By Cecily Walters 2013-07-30 07:21:57
This Month’s Guest Carol Chong Meet Carol Chong, MA, RD, national nutrition advisor for the Alliance for a Healthier Generation. Previously the director of food and menu management for Miami-Dade (Fla.) County Public Schools, Chong now shares her district’s successful practices with school nutrition operations throughout the country. This sounds like an exciting new job! Tell us about it, and about why this was the right time to leave operations. My role is primarily with the Alliance’s Healthy Schools Program. I help school nutrition programs improve the nutritional quality of their foods and beverages and advise them on purchasing and writing specifications so that [they are obtaining their menu items in a cost-effective way]. I’d been in my previous position at Miami-Dade for seven years and was getting the “seven-year itch.” Sometimes, opportunities just knock once, and you seize them. I thought this was a nice challenge and a way to share what I’ve done in my district. What excites you most about your new position? I’m excited to be playing a role in changing the face of school food. We need to change the public perception of school meals, and the way to do it is to get high-quality food. I wanted to help programs improve the quality of their menus. You’ve made a career out of offering nutrition advice, but what recommendation do you personally find difficult to follow? It’s hard for me to limit my carbs—I love hot, fresh baked bread and rice! And what comes easiest for you? I eat a lot of lowfat foods. I don’t fry, and I grill often, which is easy, living in Florida. I love lots of colorful fresh fruits and veggies, which is also what I ate frequently growing up. Speaking of food preferences, is there a favorite dish or meal that you love to cook? I’m a big cook. I’d say I’m probably known for some of my ethnic cooking—like Chinese dishes or Jamaican jerk curry. I also like making roasted duck with plum sauce. I make homemade strawberry shortcake, which includes the cake and whipped cream from scratch. What do you like to eat when someone else is cooking? I love eating what other people cook. I’m not a picky eater. (Laughing) Sometimes, though, I think people are intimidated to cook for me because I’ve worked in foodservice! Who is your dietary or culinary hero? I like Giada De Laurentiis on The Food Network—I enjoy her recipes, and I can adapt them. I use her recipe photos, then modify the ingredients and flavors. Of the following spices—which all start with “C” in honor of your initials—which is your favorite and in what dishes? A. Cinnamon B. Coriander C. Curry D. Chili powder Cinnamon for its great flavor—it enhances other flavors when you cook with it. In desserts or hot cereals, it boosts their sweetness, and when you sprinkle it on yogurt or fruit, it makes the flavors pop. What’s your #1 message to kids about healthy eating? It’s important for them to know that food isn’t a pastime—it’s nourishment and fuel. All foods can fit in moderation; you balance out the junk. For example, pizza can be perceived as a junk food, but the crust can be whole grain, the cheese can be reduced-fat and the toppings can be lower in fat and sodium by making them vegetarian. It comes down to the choices you make. And what would you like their parents to know? Parents should learn the same lesson about all foods fitting— it’s not all or none. I think if [parents communicated this message to their kids], we would all be better off in terms of our health as a community. What’s the most successful strategy you’ve used to get kids to make healthier choices? [When] trying something new, you only need to taste it, not necessarily swallow it. We don’t have taste buds in our stomachs, so I tell kids they don’t have to swallow a new food when they’re trying it. Ninety-five percent of the time when they taste something, they like it.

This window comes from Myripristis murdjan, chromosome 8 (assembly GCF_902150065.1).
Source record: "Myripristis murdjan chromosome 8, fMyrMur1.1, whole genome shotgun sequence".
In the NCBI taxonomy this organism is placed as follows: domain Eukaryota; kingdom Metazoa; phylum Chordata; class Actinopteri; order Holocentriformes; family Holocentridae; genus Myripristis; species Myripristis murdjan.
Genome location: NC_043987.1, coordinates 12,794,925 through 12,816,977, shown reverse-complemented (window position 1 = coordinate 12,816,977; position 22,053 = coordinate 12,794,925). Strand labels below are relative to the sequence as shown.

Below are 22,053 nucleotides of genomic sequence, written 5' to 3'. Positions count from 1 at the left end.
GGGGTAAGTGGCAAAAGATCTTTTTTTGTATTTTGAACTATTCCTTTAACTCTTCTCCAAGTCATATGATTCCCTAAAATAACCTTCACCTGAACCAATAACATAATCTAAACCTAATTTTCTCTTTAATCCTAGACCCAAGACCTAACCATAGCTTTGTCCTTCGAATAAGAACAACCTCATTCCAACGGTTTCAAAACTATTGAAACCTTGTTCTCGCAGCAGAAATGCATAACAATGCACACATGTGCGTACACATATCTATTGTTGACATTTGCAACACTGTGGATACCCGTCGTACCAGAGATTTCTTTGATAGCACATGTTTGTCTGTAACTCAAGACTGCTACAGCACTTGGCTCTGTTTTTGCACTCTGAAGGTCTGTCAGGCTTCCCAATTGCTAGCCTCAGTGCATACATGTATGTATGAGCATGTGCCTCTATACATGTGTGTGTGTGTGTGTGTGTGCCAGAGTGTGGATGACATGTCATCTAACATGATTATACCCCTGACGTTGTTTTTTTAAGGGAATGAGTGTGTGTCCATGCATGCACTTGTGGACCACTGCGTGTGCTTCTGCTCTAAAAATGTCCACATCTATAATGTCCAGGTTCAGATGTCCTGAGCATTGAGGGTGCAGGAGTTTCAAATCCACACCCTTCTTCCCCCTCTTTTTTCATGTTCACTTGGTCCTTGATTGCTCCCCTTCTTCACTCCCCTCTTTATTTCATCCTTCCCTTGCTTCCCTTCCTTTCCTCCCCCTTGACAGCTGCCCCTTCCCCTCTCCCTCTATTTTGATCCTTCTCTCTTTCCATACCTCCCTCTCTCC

Published by School Nutrition Association. View All Articles.
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